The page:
More Junji Ito Manga

Dissolving Classroom

As far as Ito collections go, this one was just okay for me. Two siblings arrive in a classroom and proceed to creep people out in various ways. I am fascinated by the exploration of one who overapologizes, and we do love a good brain melt.

Cat Diary: Yon & Mu

I absolutely loved these short stories about Ito's cats! Here's my favourite panel:


The first of two story collections I read this year. Smashed was full of great stories, my favourites being "Blood Slurping Darkness" (because I love a good vampire fic) and "Roar of Ages". I found the latter incredibly fascinating as an exploration of trauma and the way energy can linger in a place of natural disaster.


My second story collection I read this year! I enjoyed SO many stories in this collection. The titular piece, "Shivers" was fascinating and incredibly creepy for me - images of things filled with many tiny holes freak me out to the extreme, so the images stuck with me. The story, "Long Dream" has stuck with me long after I read it - a strange condition in which an individual experiences dreams which last longer and longer, doctors theorizing that they will eventually enter an "endless dream". The imagery in "Grease" or "Glyceride" creeped me out majorly. I love good body horror and it was just so gross! "In Old Records" and "My Dear Ancestors" also make my top list, but I think every story in this collection is worth reading! For fans of Tomie, she makes an appearance in "Painter". I dunno, I find beautiful women horrifying for very different reasons.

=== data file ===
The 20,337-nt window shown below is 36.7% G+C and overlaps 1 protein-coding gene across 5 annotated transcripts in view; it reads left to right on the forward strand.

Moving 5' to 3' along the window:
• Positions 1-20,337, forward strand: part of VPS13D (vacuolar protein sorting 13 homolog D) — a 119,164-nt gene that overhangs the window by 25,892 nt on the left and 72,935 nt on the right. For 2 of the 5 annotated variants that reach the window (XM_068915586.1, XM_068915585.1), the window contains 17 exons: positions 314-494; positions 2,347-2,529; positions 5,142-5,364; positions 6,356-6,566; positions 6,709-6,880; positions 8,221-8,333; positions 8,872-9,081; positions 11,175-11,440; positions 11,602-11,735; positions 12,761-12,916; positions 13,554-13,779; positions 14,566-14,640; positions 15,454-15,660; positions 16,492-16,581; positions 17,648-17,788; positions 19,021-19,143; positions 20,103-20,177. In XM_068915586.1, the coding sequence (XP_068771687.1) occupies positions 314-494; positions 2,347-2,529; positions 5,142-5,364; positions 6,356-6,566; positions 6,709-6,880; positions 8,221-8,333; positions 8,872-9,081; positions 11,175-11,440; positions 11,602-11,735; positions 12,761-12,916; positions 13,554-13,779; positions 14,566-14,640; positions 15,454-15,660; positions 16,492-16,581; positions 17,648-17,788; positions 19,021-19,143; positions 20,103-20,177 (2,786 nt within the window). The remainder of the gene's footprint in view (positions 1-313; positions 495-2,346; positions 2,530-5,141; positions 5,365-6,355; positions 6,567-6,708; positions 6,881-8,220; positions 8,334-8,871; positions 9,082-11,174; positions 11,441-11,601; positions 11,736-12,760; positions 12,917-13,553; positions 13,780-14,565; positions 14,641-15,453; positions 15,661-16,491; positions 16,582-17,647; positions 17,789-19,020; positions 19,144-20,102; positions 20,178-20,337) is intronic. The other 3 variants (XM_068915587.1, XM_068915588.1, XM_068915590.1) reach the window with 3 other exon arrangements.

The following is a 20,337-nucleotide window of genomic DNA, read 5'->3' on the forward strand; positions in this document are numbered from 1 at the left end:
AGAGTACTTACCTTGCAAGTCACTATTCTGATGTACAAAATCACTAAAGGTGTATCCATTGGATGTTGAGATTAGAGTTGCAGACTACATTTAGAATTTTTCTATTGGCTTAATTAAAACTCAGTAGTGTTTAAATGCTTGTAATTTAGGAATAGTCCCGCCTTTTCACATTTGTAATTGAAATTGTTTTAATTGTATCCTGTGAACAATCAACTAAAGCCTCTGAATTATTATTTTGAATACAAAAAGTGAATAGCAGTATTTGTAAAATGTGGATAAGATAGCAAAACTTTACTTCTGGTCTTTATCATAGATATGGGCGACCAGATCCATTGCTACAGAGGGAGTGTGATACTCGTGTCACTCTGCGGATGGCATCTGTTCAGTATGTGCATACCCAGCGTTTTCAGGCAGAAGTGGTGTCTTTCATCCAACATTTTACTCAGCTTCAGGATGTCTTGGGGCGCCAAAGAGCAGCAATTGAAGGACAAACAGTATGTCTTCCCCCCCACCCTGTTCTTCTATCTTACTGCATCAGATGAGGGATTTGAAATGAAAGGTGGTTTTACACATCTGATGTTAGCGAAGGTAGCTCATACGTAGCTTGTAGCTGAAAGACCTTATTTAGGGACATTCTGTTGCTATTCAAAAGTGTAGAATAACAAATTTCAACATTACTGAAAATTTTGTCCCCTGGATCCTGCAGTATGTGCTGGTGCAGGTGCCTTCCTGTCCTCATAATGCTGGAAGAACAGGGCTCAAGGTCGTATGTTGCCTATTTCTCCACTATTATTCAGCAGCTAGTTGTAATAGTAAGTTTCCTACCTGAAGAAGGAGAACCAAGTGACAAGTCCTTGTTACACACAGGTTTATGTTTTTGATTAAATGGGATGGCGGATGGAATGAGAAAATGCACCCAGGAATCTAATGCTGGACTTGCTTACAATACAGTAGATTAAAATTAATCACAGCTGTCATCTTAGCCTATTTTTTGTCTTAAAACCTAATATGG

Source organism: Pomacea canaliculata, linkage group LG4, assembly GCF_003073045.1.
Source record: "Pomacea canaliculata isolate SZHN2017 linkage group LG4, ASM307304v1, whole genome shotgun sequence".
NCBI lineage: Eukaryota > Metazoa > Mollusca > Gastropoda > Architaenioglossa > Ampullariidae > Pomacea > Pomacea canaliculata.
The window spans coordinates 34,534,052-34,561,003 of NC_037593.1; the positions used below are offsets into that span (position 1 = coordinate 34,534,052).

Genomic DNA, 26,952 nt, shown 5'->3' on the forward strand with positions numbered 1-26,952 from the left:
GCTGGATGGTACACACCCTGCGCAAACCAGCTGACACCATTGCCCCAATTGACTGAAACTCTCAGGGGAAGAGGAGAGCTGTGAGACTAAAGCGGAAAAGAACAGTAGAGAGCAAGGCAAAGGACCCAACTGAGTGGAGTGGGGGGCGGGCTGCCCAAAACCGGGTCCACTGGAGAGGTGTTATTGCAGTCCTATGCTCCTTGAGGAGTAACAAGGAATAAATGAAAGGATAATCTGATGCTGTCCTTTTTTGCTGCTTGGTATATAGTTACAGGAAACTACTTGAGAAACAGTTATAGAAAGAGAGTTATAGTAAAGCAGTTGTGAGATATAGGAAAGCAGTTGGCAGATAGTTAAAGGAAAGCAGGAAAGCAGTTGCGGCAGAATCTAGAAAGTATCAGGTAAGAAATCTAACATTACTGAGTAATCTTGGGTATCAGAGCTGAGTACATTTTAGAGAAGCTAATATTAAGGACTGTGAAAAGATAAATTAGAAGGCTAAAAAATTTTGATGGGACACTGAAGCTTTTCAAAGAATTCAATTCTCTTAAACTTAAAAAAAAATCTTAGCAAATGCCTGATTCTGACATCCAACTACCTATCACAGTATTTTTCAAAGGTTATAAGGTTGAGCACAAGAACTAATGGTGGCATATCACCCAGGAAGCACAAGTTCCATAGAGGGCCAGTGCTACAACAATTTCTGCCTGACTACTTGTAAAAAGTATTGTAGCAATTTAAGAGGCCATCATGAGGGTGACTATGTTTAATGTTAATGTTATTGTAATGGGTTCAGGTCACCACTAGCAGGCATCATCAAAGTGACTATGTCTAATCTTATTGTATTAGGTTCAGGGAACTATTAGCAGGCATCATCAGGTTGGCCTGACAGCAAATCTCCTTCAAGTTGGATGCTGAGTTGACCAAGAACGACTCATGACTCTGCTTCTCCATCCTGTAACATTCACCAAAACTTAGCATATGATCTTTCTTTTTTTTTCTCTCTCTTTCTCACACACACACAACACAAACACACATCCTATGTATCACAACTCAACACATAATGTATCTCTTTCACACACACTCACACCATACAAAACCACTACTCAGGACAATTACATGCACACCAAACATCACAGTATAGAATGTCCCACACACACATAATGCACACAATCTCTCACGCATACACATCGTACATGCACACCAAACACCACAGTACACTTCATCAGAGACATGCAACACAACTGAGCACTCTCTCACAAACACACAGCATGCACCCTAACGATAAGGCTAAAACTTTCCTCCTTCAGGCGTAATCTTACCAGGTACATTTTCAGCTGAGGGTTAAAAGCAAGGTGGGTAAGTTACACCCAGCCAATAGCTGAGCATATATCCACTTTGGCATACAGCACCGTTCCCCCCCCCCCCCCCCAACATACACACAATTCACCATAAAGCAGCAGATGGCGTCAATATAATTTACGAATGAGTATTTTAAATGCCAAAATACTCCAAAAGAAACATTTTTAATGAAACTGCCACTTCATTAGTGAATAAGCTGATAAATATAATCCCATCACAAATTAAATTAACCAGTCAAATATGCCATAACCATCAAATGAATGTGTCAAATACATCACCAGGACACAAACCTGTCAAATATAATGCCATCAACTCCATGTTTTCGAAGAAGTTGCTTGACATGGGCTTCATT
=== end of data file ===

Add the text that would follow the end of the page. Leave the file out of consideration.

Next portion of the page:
This story was incredible and I read it in just about a day. I couldn't put it down! As a fan of idols, the themes Ito explores in this story are intriguing. A scientist names a newly-discovered planet after his daughter, Remina, and comes to discover the consequences of deifying his child. I loved this story more than I thought I would. The horror is straight from my nightmares and the social commentary is excellent!


I enjoyed Lovesickness but not as much as I thought I would. The story revolves around a fortune telling game, "Tsuji-ura", in which you cover your face and ask the first stranger you meet at an intersection your question. Of course, many individuals seek to know their fortunes regarding love. A young, handsome man begins appearaing at these intersections and telling people that they will never find love. What follows but death and one guilty individual seeking to determine the cause. I thought I'd LOVE this but I just like it. The handsome man, though, haunts me in my dreams. I find myself lusting after men who remind me of the crossroads boy, maybe I'm cursed with the Lovesickness.

InuYasha by Rumiko Takahashi

Vol 1